While most carmakers celebrated the festive season with some decent sales numbers in trying times, two carmakers couldn’t really join the celebrations – Honda and Maruti. In fact, things were so bad at Maruti that overall sales of the auto industry have declined 55% in October, which is usually one of the best months. That’s because Maruti is still the majority volume player in the auto market in India.
Huge setback for Maruti due to strike
Maruti’s sales dropped 54% to just over 25,000 units totally from an average of over 54,000 units a month. All its car models have been hit badly due to the labour strike at its plant in Manesar, forcing it to shut production for a while, losing out on production of over 40,000 vehicles. The labor strike in Maruti extended to its Gurgaon plant as well, also affecting production of vehicle components.
Sales of Maruti’s highest-selling model, the Alto, dropped 28% from 21,198 cars in September to just 15,197 cars in October, though it still remains India’s largest selling car. But the second largest-selling car in India, the Wagon-R, had to surrender its No.2 spot to the Hyundai i10. The Wagon-R’s sales fell 40% to 7,934 cars in October from over 13,300 cars in September. The Hyundai i10 was quick to cash in on the Wagon-R’s bad luck in the festive season, with sales jumping 18% to 11,557 cars.
The cars worst affected by the strike at Maruti’s plant are the SX4 with sales at just 320 cars, the A-Star with sales falling to 277 cars from 832 the previous month, and Estilo with sales dropping 57% to to 715 cars in October.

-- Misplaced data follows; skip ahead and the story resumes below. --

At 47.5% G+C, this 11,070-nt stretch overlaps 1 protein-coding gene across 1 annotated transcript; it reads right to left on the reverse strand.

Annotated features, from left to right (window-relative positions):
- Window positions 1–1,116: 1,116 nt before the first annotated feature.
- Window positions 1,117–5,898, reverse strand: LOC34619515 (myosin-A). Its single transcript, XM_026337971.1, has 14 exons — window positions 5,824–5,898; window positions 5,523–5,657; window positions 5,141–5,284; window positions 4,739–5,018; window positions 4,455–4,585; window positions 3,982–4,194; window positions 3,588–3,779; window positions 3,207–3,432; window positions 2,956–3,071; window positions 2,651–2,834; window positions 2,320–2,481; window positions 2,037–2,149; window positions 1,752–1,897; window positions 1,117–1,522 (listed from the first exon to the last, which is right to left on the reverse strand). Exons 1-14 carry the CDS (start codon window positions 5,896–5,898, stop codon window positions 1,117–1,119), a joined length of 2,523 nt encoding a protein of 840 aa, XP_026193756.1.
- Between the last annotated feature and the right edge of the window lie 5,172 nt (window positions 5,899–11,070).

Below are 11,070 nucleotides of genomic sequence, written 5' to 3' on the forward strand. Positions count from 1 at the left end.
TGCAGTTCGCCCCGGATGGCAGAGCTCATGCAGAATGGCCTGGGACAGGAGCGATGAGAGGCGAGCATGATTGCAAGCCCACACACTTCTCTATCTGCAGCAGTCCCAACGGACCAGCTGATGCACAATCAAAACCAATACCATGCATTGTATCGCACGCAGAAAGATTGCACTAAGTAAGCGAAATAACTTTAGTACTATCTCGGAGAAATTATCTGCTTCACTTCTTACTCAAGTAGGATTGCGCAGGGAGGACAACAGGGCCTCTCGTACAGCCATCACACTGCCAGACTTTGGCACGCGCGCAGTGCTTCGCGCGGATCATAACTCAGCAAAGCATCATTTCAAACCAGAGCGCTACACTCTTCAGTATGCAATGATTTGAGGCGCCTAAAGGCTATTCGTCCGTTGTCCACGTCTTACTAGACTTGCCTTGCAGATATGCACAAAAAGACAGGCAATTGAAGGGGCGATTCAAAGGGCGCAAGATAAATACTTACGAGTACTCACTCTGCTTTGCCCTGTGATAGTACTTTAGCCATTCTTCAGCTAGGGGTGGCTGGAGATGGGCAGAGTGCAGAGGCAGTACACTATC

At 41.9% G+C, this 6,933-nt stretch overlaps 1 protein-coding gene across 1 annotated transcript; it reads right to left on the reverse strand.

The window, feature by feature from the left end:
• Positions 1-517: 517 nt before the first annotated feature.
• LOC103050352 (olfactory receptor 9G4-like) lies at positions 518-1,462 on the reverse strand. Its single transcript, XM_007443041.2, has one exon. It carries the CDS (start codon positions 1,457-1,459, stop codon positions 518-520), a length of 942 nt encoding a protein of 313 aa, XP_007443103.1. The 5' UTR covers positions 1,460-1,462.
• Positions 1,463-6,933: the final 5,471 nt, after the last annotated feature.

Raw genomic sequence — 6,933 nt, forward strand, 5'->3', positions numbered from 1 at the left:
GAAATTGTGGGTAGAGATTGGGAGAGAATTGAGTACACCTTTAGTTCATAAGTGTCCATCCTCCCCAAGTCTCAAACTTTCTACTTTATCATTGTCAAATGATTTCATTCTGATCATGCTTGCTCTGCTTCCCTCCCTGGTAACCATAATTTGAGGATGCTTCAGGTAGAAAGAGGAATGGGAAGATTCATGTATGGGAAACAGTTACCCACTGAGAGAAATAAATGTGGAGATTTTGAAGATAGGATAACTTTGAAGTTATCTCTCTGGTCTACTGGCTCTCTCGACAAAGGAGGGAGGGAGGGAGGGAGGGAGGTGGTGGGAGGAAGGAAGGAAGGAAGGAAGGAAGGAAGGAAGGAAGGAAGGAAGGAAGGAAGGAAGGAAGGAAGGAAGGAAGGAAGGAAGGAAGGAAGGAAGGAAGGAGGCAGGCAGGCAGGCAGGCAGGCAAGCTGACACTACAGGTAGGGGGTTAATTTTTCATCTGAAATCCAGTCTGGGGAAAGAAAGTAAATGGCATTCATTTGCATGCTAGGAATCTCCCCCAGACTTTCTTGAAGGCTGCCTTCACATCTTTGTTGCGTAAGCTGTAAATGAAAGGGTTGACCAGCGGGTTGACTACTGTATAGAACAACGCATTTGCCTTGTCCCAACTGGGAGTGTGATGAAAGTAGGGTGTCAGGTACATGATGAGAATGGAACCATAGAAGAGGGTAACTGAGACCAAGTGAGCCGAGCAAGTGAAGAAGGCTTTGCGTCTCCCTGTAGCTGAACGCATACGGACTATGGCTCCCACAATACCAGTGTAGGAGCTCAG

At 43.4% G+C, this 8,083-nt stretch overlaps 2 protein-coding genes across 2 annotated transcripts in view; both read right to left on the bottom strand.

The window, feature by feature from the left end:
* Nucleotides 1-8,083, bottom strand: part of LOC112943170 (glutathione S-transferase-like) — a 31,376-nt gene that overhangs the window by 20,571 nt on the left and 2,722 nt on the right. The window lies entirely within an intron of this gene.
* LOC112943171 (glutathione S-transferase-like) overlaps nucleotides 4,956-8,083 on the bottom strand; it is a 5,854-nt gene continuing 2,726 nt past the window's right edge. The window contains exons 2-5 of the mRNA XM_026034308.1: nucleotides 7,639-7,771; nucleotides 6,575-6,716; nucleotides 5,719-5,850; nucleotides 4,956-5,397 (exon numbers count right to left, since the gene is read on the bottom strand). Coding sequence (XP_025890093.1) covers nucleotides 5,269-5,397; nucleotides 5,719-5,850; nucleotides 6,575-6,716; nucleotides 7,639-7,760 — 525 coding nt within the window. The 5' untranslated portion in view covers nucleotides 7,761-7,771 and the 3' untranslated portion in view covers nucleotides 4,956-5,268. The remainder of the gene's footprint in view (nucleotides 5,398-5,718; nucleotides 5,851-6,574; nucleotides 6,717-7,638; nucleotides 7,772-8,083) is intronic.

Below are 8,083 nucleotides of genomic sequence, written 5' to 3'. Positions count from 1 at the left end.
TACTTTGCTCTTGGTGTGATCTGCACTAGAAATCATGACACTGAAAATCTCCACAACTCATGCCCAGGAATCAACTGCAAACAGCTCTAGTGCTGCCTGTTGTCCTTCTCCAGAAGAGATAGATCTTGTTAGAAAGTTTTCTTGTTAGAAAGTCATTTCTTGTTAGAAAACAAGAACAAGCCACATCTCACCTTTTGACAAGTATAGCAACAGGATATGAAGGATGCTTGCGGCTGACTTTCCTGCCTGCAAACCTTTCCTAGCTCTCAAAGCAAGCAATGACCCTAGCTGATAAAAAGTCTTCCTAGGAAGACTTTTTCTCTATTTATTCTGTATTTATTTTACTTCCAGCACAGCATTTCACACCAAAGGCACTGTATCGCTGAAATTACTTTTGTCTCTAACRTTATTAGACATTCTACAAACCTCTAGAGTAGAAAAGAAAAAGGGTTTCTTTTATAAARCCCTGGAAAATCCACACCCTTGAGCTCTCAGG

The new Maruti Swift, though, managed to still sell about 7,840 cars, thanks to Maruti making arrangements for continuing Swift production in its Gurgaon plant, when Manesar production froze. However, it doesn’t appear to have lost out much to rivals, as Ford Figo and Indica and Vista sales combined have remained at about the September levels.
Floods wash out Honda’s festivities
Things weren’t too good at Honda as well in a month when it should have been celebrating high volumes for the Jazz and Brio. This was the first full month of sales for the Honda Brio, which is the company’s volume car, competing with the Chevrolet Beat and Maruti Ritz. The Honda Brio saw sales of 1,220 cars in October, while the Jazz, which saw huge bookings after the new lower priced Jazz was launched, saw sales of just 463 cars.
The main reason for the Honda’s poor festive performance was the floods in Thailand, from where Honda sources many components for the Jazz and Brio. The floods in Thailand come at a time when Honda had still not fully recovered from the tsunami in Japan’s effect on its production in India. Even though the company has increased its production capacity to 10,000 vehicles, it does not have the kits to make more Jazz or Brio cars. Sales of Honda’s City, Civic and Accord have been consistent with previous months.
So while most other carmakers saw their sales spike during the festive season, despite rising interest rates and high fuel costs, Maruti and Honda have not managed good festive sales. Let’s hope the new year brings these two carmakers some cheer.